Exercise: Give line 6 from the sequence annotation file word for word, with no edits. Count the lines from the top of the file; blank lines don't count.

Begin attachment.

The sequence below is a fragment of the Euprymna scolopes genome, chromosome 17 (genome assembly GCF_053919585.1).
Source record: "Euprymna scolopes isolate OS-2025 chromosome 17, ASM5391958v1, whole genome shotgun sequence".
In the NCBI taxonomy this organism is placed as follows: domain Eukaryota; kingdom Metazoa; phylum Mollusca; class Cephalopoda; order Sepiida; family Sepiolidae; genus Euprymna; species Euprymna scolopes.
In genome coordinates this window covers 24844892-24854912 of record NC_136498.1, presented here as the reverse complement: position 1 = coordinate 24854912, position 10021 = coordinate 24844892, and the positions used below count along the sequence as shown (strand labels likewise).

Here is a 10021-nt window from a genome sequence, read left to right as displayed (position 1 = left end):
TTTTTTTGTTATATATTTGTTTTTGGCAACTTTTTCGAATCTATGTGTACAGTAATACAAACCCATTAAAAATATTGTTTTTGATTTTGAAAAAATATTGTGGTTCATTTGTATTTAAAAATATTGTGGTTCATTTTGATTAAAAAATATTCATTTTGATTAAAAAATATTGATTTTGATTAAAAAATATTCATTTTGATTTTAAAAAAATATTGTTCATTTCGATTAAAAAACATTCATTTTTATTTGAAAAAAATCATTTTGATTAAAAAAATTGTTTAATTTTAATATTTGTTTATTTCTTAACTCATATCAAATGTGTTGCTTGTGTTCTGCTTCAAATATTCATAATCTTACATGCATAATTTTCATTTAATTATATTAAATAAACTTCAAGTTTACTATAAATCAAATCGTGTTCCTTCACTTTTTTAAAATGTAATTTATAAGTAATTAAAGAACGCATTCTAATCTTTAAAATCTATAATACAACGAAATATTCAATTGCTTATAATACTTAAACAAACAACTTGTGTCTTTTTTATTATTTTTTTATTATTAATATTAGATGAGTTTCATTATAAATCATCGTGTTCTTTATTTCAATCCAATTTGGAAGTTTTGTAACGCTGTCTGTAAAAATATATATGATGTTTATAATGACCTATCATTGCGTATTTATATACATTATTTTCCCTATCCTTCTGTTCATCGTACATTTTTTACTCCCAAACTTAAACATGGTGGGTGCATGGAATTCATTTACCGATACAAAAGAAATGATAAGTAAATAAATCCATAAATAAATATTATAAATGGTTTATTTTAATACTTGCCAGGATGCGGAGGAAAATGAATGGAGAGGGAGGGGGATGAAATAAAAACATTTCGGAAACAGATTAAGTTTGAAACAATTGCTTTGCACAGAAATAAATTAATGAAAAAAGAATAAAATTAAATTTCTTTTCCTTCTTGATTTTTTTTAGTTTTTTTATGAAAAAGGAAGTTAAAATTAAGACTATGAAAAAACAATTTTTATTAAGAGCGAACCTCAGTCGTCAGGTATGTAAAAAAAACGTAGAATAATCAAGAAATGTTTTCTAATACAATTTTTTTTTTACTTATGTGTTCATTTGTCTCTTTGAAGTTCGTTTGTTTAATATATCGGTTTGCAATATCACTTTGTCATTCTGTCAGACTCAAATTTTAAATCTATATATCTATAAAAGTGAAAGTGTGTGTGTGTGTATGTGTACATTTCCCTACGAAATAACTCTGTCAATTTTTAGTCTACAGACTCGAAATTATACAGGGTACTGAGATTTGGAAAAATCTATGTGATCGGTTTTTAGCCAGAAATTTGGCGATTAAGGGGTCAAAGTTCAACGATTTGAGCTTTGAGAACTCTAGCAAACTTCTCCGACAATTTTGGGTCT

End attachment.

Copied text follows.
TTTTTTTGTTATATATTTGTTTTTGGCAACTTTTTCGAATCTATGTGTACAGTAATACAAACCCATTAAAAATATTGTTTTTGATTTTGAAAAAATATTGTGGTTCATTTGTATTTAAAAATATTGTGGTTCATTTTGATTAAAAAATATTCATTTTGATTAAAAAATATTGATTTTGATTAAAAAATATTCATTTTGATTTTAAAAAAATATTGTTCATTTCGATTAAAAAACATTCATTTTTATTTGAAAAAAATCATTTTGATTAAAAAAATTGTTTAATTTTAATATTTGTTTATTTCTTAACTCATATCAAATGTGTTGCTTGTGTTCTGCTTCAAATATTCATAATCTTACATGCATAATTTTCATTTAATTATATTAAATAAACTTCAAGTTTACTATAAATCAAATCGTGTTCCTTCACTTTTTTAAAATGTAATTTATAAGTAATTAAAGAACGCATTCTAATCTTTAAAATCTATAATACAACGAAATATTCAATTGCTTATAATACTTAAACAAACAACTTGTGTCTTTTTTATTATTTTTTTATTATTAATATTAGATGAGTTTCATTATAAATCATCGTGTTCTTTATTTCAATCCAATTTGGAAGTTTTGTAACGCTGTCTGTAAAAATATATATGATGTTTATAATGACCTATCATTGCGTATTTATATACATTATTTTCCCTATCCTTCTGTTCATCGTACATTTTTTACTCCCAAACTTAAACATGGTGGGTGCATGGAATTCATTTACCGATACAAAAGAAATGATAAGTAAATAAATCCATAAATAAATATTATAAATGGTTTATTTTAATACTTGCCAGGATGCGGAGGAAAATGAATGGAGAGGGAGGGGGATGAAATAAAAACATTTCGGAAACAGATTAAGTTTGAAACAATTGCTTTGCACAGAAATAAATTAATGAAAAAAGAATAAAATTAAATTTCTTTTCCTTCTTGATTTTTTTTAGTTTTTTTATGAAAAAGGAAGTTAAAATTAAGACTATGAAAAAACAATTTTTATTAAGAGCGAACCTCAGTCGTCAGGTATGTAAAAAAAACGTAGAATAATCAAGAAATGTTTTCTAATACAATTTTTTTTTTACTTATGTGTTCATTTGTCTCTTTGAAGTTCGTTTGTTTAATATATCGGTTTGCAATATCACTTTGTCATTCTGTCAGACTCAAATTTTAAATCTATATATCTATAAAAGTGAAAGTGTGTGTGTGTGTATGTGTACATTTCCCTACGAAATAACTCTGTCAATTTTTAGTCTACAGACTCGAAATTATACAGGGTACTGAGATTTGGAAAAATCTATGTGATCGGTTTTTAGCCAGAAATTTGGCGATTAAGGGGTCAAAGTTCAACGATTTGAGCTTTGAGAACTCTAGCAAACTTCTCCGACAATTTTGGGTCT